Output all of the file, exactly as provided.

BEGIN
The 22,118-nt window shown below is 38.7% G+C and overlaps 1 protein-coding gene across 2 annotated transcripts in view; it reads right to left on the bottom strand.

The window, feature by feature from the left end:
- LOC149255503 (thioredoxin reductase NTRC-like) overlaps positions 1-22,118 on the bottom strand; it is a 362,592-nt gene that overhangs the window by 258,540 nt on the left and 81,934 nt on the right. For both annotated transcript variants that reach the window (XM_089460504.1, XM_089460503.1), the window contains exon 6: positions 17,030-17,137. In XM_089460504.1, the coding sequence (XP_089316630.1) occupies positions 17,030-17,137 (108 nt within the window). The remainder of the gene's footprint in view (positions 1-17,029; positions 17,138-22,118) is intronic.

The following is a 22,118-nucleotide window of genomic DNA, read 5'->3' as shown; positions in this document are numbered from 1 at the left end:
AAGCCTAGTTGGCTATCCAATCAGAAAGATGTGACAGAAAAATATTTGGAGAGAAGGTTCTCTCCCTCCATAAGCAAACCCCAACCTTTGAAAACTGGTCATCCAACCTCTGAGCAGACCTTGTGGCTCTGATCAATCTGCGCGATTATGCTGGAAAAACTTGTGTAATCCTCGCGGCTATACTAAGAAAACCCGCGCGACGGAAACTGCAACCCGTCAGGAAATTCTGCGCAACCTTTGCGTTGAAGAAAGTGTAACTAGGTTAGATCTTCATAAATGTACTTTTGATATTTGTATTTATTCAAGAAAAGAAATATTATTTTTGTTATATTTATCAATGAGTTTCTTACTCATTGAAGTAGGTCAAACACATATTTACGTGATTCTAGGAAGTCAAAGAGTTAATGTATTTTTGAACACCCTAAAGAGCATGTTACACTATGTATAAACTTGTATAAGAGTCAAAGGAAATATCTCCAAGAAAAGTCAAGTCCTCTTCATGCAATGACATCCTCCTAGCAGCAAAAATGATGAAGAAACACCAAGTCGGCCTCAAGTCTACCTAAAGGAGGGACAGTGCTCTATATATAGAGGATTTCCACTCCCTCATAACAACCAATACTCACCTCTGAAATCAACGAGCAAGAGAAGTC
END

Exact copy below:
The 22,118-nt window shown below is 38.7% G+C and overlaps 1 protein-coding gene across 2 annotated transcripts in view; it reads right to left on the bottom strand.

The window, feature by feature from the left end:
- LOC149255503 (thioredoxin reductase NTRC-like) overlaps positions 1-22,118 on the bottom strand; it is a 362,592-nt gene that overhangs the window by 258,540 nt on the left and 81,934 nt on the right. For both annotated transcript variants that reach the window (XM_089460504.1, XM_089460503.1), the window contains exon 6: positions 17,030-17,137. In XM_089460504.1, the coding sequence (XP_089316630.1) occupies positions 17,030-17,137 (108 nt within the window). The remainder of the gene's footprint in view (positions 1-17,029; positions 17,138-22,118) is intronic.

The following is a 22,118-nucleotide window of genomic DNA, read 5'->3' as shown; positions in this document are numbered from 1 at the left end:
AAGCCTAGTTGGCTATCCAATCAGAAAGATGTGACAGAAAAATATTTGGAGAGAAGGTTCTCTCCCTCCATAAGCAAACCCCAACCTTTGAAAACTGGTCATCCAACCTCTGAGCAGACCTTGTGGCTCTGATCAATCTGCGCGATTATGCTGGAAAAACTTGTGTAATCCTCGCGGCTATACTAAGAAAACCCGCGCGACGGAAACTGCAACCCGTCAGGAAATTCTGCGCAACCTTTGCGTTGAAGAAAGTGTAACTAGGTTAGATCTTCATAAATGTACTTTTGATATTTGTATTTATTCAAGAAAAGAAATATTATTTTTGTTATATTTATCAATGAGTTTCTTACTCATTGAAGTAGGTCAAACACATATTTACGTGATTCTAGGAAGTCAAAGAGTTAATGTATTTTTGAACACCCTAAAGAGCATGTTACACTATGTATAAACTTGTATAAGAGTCAAAGGAAATATCTCCAAGAAAAGTCAAGTCCTCTTCATGCAATGACATCCTCCTAGCAGCAAAAATGATGAAGAAACACCAAGTCGGCCTCAAGTCTACCTAAAGGAGGGACAGTGCTCTATATATAGAGGATTTCCACTCCCTCATAACAACCAATACTCACCTCTGAAATCAACGAGCAAGAGAAGTC